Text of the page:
Our Visionary Question
Having created a scenario which could satisfy our vision’s goal of limiting warming to +1.5C by 2100 we shared our feelings of hope. There was a real air of optimism, a sense of possibility, a feeling that we need to be ready and a sense of urgency. The group felt energised.
We then got stuck in to thinking about positive, impactful actions that they could take to make their imagined future a reality. The Climate Solutions infographics provided a helpful way to translate the broader global solutions identified in En-Roads to more tangible actions that could be applied on a local scale.
We rounded off the session with the group members each pledging to start taking action by doing one new thing. For some this was to share the experience and what they have learned, for others this was to start reducing the amount of meat and dairy that they eat.
I hadn’t really appreciated the importance of reducing methane emissions before.
Every time I run a workshop like this we generate a slightly different scenario but the common themes are always the same. What is even more important to me is the increased understanding and engagement that it brings and the motivation to take action that the participants feel. If they each take away one new positive action and start doing it then I consider it to be a success. So to the amazing young women I worked with yesterday I can only say – Thank you for you enthusiasm and commitment, keep doing what you are doing!
When I was developing the set of Climate Solutions resources I did not at first appreciate the role that our money plays in the Climate Change drama. It is a complex one, one with two faces. It has the power to do good but it also has the power to do enormous harm. Most of us, when thinking about money, consider the choices we make in terms of what we purchase (so called consumption) but we don’t often think about the other things that we do with our money. It is these other things that I want to focus on here; I will leave the topic of consumption for another day.
If we want our money to be a force for good in the Climate Change drama what then do we need to pay attention to? Most of us will have a bank account, if we are lucky we might have a savings account too. Many of us have some sort of pension scheme that we contribute to either personally or through our employers. We also want to protect the assets that we own, our homes and their contents, our cars (if we have one) so we take out some sort of insurance policy. All of these things involve money, money which the institutions that provide these services use to invest in businesses of many shapes and sizes. It is the collective power of those investments that can have a huge impact on Climate Change. When I first looked into this I was horrified to learn that some of my choices were unwittingly contributing to investment in fossil fuels!
Yet it is not so difficult to flip this coin on its head and ensure that your money is a force for good. There are an increasing number of institutions which are moving investment away from fossil fuels and focusing on supporting green energy and sustainable businesses. There are also a growing number of organisations that can help you make informed choices. To find out more take a look at my latest infographic and find the next simple step to take on your Climate Journey.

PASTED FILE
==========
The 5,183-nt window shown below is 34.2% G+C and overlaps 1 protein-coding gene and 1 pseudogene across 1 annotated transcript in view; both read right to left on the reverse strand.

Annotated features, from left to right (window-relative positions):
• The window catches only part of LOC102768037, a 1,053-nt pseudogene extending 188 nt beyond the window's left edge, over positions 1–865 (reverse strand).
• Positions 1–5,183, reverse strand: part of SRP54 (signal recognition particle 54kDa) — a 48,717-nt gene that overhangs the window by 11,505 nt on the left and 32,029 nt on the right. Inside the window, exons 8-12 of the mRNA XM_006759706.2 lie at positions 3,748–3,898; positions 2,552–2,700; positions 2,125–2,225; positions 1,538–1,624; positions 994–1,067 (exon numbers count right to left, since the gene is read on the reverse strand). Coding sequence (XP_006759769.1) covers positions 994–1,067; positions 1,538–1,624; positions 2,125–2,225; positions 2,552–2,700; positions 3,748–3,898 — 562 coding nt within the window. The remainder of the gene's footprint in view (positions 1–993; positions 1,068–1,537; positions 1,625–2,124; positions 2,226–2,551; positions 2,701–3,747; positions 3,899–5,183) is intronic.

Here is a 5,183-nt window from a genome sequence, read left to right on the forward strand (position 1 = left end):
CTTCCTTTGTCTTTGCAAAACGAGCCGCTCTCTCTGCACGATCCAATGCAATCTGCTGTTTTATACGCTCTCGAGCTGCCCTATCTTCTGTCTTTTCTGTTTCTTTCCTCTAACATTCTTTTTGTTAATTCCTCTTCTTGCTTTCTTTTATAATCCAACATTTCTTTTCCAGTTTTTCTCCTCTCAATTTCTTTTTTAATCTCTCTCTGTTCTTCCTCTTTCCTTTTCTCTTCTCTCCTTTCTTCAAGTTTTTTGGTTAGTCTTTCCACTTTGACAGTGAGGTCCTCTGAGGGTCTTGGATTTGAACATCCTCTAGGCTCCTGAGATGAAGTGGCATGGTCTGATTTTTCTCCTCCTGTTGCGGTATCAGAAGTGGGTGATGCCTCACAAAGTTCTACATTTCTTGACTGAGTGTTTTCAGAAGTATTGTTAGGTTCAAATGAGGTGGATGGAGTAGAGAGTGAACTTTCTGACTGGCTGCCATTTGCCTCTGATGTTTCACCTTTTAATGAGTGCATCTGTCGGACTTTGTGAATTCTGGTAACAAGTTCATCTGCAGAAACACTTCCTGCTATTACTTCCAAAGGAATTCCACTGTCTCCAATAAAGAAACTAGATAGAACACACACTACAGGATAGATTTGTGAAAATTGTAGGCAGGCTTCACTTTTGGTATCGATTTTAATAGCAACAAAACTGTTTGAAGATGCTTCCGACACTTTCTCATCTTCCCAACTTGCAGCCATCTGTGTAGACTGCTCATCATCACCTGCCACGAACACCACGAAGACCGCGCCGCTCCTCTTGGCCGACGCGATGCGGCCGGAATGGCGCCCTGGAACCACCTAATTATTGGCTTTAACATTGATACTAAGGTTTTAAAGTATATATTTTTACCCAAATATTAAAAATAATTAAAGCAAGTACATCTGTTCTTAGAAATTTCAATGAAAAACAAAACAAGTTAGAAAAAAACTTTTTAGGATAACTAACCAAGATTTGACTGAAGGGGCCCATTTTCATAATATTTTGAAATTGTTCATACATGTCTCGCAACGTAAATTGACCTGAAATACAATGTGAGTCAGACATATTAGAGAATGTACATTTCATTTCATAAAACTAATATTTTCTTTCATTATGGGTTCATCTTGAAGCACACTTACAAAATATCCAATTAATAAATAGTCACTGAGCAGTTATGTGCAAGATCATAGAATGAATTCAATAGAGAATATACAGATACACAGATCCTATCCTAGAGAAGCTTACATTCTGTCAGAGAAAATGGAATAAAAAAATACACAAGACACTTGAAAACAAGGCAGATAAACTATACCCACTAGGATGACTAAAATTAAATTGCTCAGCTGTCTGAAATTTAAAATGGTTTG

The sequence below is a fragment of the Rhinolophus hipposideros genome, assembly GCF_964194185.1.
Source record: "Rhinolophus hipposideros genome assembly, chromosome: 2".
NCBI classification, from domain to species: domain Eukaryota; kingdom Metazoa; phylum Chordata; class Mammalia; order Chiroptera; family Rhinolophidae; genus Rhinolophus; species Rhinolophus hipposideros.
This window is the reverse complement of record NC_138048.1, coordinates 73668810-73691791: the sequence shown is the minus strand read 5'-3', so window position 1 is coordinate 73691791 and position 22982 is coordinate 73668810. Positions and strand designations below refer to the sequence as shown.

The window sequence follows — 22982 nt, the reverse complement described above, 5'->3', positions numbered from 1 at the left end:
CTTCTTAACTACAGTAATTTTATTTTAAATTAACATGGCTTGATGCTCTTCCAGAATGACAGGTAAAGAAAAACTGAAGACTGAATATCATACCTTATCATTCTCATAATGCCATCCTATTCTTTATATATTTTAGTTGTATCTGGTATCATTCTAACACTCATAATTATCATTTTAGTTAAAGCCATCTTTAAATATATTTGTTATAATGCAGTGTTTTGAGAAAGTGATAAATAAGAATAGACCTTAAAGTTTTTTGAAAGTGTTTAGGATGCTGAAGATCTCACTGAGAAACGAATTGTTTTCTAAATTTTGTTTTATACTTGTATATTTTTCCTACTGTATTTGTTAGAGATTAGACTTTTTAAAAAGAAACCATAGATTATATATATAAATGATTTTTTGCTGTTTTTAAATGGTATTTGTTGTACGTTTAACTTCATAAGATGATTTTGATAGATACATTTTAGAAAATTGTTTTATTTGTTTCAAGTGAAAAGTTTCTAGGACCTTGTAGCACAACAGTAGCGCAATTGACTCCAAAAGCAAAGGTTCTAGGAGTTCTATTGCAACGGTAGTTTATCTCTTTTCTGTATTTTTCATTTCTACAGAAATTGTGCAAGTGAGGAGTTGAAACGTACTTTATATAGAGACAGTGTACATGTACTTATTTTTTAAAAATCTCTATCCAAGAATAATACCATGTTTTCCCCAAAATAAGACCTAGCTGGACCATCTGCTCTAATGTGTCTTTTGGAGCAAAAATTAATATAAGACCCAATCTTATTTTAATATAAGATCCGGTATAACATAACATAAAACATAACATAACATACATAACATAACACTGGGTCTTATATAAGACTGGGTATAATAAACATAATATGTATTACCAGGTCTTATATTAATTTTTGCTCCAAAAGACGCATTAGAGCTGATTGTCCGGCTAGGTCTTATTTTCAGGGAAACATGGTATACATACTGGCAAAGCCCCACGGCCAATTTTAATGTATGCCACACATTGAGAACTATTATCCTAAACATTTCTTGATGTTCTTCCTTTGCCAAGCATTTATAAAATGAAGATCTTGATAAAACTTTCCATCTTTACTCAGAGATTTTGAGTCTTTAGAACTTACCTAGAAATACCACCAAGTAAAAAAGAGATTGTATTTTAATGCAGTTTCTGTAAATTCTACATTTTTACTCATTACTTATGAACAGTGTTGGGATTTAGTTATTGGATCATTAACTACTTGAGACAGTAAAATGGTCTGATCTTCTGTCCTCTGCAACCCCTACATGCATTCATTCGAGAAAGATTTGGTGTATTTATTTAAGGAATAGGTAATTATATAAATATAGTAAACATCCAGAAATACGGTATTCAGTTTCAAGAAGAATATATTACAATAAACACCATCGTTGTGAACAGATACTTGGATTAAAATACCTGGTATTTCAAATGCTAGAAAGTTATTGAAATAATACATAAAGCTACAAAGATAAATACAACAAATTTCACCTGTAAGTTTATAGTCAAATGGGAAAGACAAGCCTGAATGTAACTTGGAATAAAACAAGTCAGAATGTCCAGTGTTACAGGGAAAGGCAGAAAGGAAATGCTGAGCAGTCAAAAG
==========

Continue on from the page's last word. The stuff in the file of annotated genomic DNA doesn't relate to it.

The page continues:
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Our relationship with the land, what we eat and how we grow it is perhaps the most challenging topic to explore when thinking about Climate Solutions. It reaches beyond the idea of a carbon footprints, woven into a complex web of considerations about natural resources, ecosystems, biodiversity, soil, water, the list goes on.
At a recent pre-COP26 Climate Summit organised by my local MP I was inspired by the speakers from The Earth Trust and Nature Friendly Farming Network who encouraged us to move beyond seeing farms as being just for food production; to also see them as assets for biodiversity, carbon capture and water management. Farmers working to increase the health of our soils, hedgerows, woodlands and water courses by reimagining the way we grow our food and raise our livestock.
The relationship between consumers, suppliers and farmers is complex and can be quite hidden from view. When we choose to buy a ready meal from our local supermarket on our way home after a long day at work we are typically unaware of what the exact ingredients are. Even if we take the time read the tiny print on the packaging it is not obvious where and how the ingredients were produced, what impact this had on the environment. Yet our food consumption habits, what we buy and how much we waste are a critical part of our carbon (and ecological) footprint.
There are some simple things that we can do to reduce our footprint and some of them have more impact than you might think. When I started researching the topic of Food & Land Use, I realised that there are some common misconceptions about what is most important. I have attempted to address this by using a simple pyramid representation, the larger the wedge the bigger the impact. Why not take a look at my latest infographic and find the next simple step to take on your Climate Journey.